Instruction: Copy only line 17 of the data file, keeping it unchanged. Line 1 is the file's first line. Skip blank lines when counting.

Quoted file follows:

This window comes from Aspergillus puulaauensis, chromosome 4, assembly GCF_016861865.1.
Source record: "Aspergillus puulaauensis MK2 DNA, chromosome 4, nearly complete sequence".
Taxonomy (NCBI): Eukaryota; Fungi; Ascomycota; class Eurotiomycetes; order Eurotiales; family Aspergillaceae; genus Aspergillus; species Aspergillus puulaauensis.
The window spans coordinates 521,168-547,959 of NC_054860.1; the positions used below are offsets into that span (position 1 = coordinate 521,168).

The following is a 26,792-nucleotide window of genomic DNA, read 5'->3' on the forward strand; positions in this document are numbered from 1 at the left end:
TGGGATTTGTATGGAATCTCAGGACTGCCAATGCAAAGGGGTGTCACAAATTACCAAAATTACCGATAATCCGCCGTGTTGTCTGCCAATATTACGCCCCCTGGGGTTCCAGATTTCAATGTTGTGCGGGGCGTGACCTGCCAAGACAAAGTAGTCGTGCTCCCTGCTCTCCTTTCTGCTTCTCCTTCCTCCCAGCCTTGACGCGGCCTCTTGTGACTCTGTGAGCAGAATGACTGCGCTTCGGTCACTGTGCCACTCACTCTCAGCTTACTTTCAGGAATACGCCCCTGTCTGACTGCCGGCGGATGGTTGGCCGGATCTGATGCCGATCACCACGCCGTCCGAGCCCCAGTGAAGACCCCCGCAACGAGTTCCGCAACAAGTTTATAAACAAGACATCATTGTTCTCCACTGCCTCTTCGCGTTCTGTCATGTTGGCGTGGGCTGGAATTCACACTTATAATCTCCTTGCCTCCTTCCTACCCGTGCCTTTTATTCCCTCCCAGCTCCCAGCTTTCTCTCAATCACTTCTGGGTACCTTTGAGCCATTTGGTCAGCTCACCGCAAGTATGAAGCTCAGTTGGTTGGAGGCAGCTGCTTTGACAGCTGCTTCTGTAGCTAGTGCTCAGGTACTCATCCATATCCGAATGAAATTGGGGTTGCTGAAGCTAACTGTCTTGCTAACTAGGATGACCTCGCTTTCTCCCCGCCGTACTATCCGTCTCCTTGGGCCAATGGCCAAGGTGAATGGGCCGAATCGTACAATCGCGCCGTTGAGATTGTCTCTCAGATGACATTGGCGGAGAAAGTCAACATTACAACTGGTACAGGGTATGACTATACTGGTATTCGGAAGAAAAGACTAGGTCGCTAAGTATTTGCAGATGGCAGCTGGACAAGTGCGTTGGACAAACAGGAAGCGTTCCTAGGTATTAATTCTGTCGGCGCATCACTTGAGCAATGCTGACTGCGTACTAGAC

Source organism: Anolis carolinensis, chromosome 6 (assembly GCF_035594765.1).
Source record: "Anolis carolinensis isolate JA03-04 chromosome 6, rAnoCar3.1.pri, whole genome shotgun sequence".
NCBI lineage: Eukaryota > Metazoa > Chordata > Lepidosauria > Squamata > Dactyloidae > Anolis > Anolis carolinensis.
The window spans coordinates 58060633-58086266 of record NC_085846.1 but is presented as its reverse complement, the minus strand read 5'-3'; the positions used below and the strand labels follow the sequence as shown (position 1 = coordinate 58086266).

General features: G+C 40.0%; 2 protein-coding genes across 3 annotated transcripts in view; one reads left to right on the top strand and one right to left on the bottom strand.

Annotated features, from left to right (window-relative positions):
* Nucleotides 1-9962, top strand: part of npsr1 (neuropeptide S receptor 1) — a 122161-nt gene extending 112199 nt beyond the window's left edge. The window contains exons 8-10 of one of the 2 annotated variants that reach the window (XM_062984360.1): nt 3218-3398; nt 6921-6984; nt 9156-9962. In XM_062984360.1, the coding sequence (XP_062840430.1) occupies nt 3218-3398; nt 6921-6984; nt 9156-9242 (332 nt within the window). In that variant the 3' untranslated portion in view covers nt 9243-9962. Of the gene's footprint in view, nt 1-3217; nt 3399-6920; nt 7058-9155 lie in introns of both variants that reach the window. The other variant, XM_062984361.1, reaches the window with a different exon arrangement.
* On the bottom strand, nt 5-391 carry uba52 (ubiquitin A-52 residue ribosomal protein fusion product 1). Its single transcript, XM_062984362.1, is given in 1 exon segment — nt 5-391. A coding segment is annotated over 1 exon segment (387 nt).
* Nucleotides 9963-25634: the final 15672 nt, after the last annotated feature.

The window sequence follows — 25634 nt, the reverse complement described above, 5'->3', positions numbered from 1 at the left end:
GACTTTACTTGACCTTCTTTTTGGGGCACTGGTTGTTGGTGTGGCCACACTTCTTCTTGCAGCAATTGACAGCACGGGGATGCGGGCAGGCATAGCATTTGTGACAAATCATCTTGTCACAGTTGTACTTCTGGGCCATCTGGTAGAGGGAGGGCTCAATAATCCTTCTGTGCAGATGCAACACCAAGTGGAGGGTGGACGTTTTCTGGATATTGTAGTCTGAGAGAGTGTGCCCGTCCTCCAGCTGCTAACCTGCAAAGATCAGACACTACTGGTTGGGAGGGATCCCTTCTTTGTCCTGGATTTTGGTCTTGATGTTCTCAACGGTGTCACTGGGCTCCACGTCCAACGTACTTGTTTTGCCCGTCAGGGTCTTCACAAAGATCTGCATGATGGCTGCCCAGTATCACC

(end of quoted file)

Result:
GACTTTACTTGACCTTCTTTTTGGGGCACTGGTTGTTGGTGTGGCCACACTTCTTCTTGCAGCAATTGACAGCACGGGGATGCGGGCAGGCATAGCATTTGTGACAAATCATCTTGTCACAGTTGTACTTCTGGGCCATCTGGTAGAGGGAGGGCTCAATAATCCTTCTGTGCAGATGCAACACCAAGTGGAGGGTGGACGTTTTCTGGATATTGTAGTCTGAGAGAGTGTGCCCGTCCTCCAGCTGCTAACCTGCAAAGATCAGACACTACTGGTTGGGAGGGATCCCTTCTTTGTCCTGGATTTTGGTCTTGATGTTCTCAACGGTGTCACTGGGCTCCACGTCCAACGTACTTGTTTTGCCCGTCAGGGTCTTCACAAAGATCTGCATGATGGCTGCCCAGTATCACC